Congress Passes $300 Billion Bump in Federal Spending: Farm Bill & Tax Extenders

Source: By Jessie Stolark, EESI • Posted: Monday, February 12, 2018

In the early hours of Friday, February 9, Congress sent to the President the Bipartisan Budget Act of 2018 (H.R. 1892), which includes both a short-term spending package that funds the federal government through March 23 and sets top-level budgetary numbers for defense and non-defense spending for the next two years. This gives appropriators some breathing room as they work to finalize an omnibus appropriations bill for both FY 2018 and FY 2019 (currently, we’re into month five of FY2018).

Under H.R. 1892, defense gets an increase of $80 billion for FY 2018 to $700 billion and non-defense spending gets a $63 billion bump for FY 2018 to $591 billion.  The White House is also expected to release the President’s FY 2019 budgetary request on Monday.

Budget hawks are concerned with how the package adds significantly to the national deficit as it requires no offsets – some estimates put the annual deficit at a baseline of $1.4 trillion starting in 2019, due to a combination of the new tax law and the two year spending package.  However, the package still sets non-defense spending 11 percent below 2010 levels, when adjusted for inflation and population, according to the Center on Budget and Policy Priorities.

Bill Clears Way for 2018 Reauthorization of Farm Bill

Contained within the package are a number of one-time appropriations, including an $89 billion disaster relief package for Puerto Rico, Florida and Texas.  For Farm Bill watchers, provisions long-sought by the cotton and dairy industries were included, which provide stronger protections for both commodities. Lawmakers agreed that the fix was needed, but it would have significantly eroded the budget available for the 2018 Farm Bill.  By including it in the disaster relief package, it will instead be added to the 2018 Farm Bill baseline.   This will free up needed dollars for the legislation, which is already facing an extremely tight budget. Without these additions to the baseline, there would have been little appetite to act on a Farm Bill in 2018.

Now that these changes have occurred, the likelihood that the Farm Bill will get air time on Capitol Hill increases.  The 2014 Farm Bill will expire September 30.  House Agriculture Chairman Mike Conaway (R-TX), commented on the impact of the disaster funding for farmers and ranchers, stating: “we have more work to do on their behalf in the farm bill, but today was an important step forward.”

Measure Gives One-Year Retroactive Tax Credit Extension to Orphaned Renewables, Biofuels

Orphaned technologies, which includes electricity generated from biomass, geothermal, municipal solid waste, qualified hydropower facilities, as well as marine and hydrokinetic facilities, were left out of the last production tax credit (PTC) extension in 2015 and continue to be at a disadvantage compared to other forms of energy generation. This is particularly troubling since those renewable resources all provide reliable, baseload power.  In the budget bill, these orphaned technologies, along with biodiesel and cellulosic fuel credits were given a one-year, retroactive extension.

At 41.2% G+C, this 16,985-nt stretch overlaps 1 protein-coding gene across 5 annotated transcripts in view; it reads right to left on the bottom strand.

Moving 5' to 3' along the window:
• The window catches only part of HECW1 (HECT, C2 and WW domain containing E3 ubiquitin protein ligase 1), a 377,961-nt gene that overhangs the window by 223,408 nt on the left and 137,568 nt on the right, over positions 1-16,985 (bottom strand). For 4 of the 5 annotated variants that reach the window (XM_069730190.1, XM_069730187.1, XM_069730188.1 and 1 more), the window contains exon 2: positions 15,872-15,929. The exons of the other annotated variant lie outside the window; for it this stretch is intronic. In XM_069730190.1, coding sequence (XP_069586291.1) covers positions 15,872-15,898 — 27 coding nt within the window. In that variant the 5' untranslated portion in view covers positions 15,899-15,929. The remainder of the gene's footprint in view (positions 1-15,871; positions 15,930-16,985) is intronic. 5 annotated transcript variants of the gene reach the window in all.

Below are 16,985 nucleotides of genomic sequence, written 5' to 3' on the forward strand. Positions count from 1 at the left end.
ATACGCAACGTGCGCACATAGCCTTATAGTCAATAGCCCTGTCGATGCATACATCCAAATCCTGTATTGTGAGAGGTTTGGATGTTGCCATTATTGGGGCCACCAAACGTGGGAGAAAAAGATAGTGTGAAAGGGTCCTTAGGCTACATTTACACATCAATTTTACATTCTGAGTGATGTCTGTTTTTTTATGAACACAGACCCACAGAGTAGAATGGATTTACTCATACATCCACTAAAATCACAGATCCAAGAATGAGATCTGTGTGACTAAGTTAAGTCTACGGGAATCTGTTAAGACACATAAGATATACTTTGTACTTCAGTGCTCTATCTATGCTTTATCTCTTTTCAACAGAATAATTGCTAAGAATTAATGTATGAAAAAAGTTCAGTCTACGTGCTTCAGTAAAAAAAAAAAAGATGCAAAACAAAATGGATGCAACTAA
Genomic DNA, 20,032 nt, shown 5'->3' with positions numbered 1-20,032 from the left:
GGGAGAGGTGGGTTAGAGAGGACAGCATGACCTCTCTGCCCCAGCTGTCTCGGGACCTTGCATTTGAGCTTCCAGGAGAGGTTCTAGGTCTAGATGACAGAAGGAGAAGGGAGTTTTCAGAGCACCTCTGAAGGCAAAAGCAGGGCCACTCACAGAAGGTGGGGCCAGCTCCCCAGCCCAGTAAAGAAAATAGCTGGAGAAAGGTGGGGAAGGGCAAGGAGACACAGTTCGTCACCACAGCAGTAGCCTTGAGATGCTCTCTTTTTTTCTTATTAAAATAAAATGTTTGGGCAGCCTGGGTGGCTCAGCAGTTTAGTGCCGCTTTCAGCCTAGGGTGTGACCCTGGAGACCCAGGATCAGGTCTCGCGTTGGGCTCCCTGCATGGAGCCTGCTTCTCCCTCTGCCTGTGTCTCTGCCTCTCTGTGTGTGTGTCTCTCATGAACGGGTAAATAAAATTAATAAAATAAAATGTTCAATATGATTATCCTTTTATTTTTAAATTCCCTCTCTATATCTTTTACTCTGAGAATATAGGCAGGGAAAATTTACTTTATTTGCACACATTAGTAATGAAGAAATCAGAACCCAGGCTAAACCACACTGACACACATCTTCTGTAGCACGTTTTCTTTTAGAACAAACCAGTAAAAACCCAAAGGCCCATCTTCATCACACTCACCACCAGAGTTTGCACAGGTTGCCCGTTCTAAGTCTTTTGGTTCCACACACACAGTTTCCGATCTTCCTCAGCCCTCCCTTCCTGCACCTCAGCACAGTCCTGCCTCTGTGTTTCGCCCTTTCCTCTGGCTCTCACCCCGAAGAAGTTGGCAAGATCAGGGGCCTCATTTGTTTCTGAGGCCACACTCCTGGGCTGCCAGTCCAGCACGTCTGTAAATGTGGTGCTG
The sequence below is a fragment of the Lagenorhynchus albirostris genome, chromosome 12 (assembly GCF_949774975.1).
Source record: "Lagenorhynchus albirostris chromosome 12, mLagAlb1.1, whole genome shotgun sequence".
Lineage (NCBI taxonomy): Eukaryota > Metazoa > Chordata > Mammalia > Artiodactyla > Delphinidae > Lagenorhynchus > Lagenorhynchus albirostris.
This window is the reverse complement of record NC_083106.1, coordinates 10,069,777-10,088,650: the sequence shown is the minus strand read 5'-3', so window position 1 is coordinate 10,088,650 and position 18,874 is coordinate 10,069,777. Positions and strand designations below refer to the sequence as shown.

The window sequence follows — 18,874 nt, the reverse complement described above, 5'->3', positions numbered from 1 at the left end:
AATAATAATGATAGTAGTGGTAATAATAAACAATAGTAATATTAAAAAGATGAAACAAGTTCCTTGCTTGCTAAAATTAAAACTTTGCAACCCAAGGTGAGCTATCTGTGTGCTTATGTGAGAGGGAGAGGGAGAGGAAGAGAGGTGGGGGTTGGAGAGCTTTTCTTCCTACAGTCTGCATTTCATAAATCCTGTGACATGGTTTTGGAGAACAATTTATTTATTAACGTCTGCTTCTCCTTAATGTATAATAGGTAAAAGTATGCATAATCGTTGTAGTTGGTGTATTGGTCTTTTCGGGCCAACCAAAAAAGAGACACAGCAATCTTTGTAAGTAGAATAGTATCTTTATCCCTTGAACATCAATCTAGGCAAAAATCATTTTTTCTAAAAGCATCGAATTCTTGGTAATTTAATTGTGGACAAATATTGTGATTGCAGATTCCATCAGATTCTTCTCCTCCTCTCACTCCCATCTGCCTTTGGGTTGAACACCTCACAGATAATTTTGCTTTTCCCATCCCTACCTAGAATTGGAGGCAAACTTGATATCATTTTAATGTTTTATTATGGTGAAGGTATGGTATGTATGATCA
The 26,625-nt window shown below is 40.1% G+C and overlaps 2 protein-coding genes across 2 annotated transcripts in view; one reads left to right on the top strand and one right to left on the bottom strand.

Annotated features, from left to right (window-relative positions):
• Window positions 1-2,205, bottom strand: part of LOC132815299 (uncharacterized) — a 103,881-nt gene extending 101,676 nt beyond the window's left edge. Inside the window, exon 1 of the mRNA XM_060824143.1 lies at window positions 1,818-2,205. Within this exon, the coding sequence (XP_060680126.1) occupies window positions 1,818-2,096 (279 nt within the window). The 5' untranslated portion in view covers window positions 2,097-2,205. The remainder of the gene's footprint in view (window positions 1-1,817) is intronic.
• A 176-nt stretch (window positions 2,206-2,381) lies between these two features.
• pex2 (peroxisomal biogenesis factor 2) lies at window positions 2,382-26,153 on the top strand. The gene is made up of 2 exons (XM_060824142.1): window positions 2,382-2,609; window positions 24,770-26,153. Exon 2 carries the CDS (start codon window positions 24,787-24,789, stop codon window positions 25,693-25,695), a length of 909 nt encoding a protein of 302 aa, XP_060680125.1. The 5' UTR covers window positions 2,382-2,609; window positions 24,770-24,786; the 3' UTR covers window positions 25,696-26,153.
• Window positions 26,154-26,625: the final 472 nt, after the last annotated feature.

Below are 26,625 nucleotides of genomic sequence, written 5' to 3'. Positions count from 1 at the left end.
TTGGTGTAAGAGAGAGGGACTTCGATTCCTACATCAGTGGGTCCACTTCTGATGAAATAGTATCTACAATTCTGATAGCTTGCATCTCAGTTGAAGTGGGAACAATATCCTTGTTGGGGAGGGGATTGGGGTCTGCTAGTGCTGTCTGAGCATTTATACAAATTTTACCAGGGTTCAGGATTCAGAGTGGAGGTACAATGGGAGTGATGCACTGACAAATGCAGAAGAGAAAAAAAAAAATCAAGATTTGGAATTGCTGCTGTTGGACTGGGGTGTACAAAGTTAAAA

In the bill, energy tax credits extended include:

  • Tax credits  for small-scale business and residential renewable power generation are extended through 2021,
  • Hydropower, geothermal energy, biomass, and marine hydro-kinetic tax credits are extended through 2017 only,
  • Cellulosic biofuels credit was extended through Jan 1, 2018, and
  • Biodiesel and renewable diesel tax credit are extended through 2017.

In response to H.R. 1892’s treatment of renewables, the American Council on Renewable Energy’s (ACORE) President and CEO Greg Wetstone released a statement that comments, “We still have a long way to go before our tax code reflects a level playing field for renewable energy … renewable credits are phasing-down and out even as a panoply of century-old fossil fuel incentives remain enshrined in permanent law.”  According to the National Hydropower Association, the one-year retroactive expansion of the credits “will not provide any future certainty for project developers who are seeking to finance their projects right now.”

Rep. Vern Buchanan (R-FL), chairman of the House Ways and Means Tax Policy Subcommittee, has expressed his intention to hold hearings on the tax extenders this year.

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